Forget Madden NFL 13. If you’re a boomer, you know that the real deal was Electric Football, a tabletop game introduced back in the late 1940s, long before video games even were a daydream in the mind of Nolan Bushnell. We didn’t need any fancy game consoles to have fun. All we needed was an electrical outlet and a space to set up the vibrating metal playing field. Pretty soon, 22 little plastic football players were jiggling all over the place, moving a little felt football up and down the field in a chaotic frenzy. It didn’t much resemble the actual heroics of Johnny U. or Gayle Sayers, but on a rainy Saturday afternoon, it was the next best thing.
If Electric Football had a Knute Rockne, it was Norman Sas, the New York-based toy maker who invented the game. Sas, who passed away June 26 at age 87 in Vero Beach, Fla., was a U.S. Navy officer during World War II and earned degrees in both mechanical engineering and business from the Massachusetts Institute of Technology. But his stroke of genius was finding a new use for a novelty invention developed by an employee of his father’s struggling metal products company: a small electrical device that used vibrations to propel figures — at the time, toy cars or plastic horses — across a metal surface. Noting the rising popularity of football, which was starting to be televised in the New York area, Sas got the idea of using the gadget to stage contests between tiny plastic football players.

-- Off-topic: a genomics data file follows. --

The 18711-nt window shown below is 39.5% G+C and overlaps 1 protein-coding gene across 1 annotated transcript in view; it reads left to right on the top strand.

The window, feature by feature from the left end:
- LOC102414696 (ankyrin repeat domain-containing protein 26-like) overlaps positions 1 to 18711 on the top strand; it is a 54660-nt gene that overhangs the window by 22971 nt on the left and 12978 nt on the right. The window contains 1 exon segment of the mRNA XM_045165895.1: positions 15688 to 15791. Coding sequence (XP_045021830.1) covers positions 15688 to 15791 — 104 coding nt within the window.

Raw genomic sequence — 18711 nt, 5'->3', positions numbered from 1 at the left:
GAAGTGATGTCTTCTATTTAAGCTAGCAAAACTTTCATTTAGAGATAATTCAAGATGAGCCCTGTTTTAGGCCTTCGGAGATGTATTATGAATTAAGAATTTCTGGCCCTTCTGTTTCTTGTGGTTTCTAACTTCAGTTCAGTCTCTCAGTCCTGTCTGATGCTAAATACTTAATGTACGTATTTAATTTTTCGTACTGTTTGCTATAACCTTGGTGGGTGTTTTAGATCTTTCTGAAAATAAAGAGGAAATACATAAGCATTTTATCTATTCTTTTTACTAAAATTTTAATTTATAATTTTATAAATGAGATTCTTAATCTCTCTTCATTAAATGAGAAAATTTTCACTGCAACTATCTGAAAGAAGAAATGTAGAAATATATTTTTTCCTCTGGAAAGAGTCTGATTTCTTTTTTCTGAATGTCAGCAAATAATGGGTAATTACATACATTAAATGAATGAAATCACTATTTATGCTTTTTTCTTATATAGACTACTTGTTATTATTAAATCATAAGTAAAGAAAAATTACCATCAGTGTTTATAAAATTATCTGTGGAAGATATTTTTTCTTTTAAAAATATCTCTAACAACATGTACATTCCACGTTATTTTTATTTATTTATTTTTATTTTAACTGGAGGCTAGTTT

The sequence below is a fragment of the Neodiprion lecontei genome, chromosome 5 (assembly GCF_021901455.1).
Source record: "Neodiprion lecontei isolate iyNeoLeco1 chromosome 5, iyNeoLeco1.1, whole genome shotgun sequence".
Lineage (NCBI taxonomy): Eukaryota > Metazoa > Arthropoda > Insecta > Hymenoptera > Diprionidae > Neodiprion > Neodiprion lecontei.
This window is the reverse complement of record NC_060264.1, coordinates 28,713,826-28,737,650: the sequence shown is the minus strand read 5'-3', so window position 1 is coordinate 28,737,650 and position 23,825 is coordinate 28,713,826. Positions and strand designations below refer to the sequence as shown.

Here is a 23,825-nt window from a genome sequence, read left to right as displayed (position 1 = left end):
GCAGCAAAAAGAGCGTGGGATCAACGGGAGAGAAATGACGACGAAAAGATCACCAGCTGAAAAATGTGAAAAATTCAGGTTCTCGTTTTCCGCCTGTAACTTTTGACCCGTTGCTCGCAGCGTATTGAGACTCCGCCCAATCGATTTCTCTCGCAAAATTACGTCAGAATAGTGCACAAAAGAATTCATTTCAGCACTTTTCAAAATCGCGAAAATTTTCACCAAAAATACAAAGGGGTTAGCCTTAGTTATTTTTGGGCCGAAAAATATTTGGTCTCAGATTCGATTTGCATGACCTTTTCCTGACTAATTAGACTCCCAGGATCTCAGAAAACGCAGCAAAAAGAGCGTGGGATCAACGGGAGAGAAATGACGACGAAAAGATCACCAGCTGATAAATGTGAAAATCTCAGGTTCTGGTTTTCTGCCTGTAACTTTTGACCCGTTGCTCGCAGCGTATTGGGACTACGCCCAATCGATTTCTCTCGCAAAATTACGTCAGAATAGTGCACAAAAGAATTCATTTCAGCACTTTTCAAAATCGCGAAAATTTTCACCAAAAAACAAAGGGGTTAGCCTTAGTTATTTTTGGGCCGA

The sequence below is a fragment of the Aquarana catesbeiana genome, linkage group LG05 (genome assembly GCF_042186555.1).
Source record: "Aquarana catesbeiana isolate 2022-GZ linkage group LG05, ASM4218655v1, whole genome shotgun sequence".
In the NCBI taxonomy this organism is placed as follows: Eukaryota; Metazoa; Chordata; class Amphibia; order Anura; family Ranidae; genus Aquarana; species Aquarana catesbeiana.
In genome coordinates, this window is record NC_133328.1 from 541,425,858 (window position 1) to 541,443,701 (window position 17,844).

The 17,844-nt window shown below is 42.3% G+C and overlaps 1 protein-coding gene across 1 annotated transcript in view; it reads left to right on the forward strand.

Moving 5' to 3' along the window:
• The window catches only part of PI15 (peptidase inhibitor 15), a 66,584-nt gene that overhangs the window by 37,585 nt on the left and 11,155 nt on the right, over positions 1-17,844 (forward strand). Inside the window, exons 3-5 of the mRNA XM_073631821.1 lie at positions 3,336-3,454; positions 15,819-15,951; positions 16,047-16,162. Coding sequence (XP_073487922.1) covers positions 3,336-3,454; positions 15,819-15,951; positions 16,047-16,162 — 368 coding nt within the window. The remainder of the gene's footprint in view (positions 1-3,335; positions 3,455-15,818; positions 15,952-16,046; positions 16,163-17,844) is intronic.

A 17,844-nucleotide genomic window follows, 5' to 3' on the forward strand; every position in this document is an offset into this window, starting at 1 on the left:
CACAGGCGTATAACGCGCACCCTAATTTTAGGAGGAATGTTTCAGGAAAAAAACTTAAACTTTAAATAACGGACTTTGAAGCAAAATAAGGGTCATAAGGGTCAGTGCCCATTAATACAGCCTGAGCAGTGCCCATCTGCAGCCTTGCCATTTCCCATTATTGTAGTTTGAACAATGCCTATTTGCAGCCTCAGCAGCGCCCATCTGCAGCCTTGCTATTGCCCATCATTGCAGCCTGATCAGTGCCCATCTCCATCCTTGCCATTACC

Over the next couple of decades, Sas kept working to make Electric Football more fun. With the help of industrial designer Lee Payne, he made the figures more realistic, and added little adjustable tabs that enabled the kids playing the game to better control the players’ movements. Sas and Payne also attached a mockup of a football stadium to the vibrating table, for more atmosphere. The National Football League agreed to license the game in 1967, and it soon became a popular item in the Sears Catalog, our childhood’s Amazon.com.
Amazingly, even with the rise of video gaming, Electric Football has remained popular. The website of the Miniature Football Coaches Association lists scores of regional leagues across the nation. There’s even now an iPhone app, Super Shock Football, that strives to simulate Electric Football’s low-tech charm.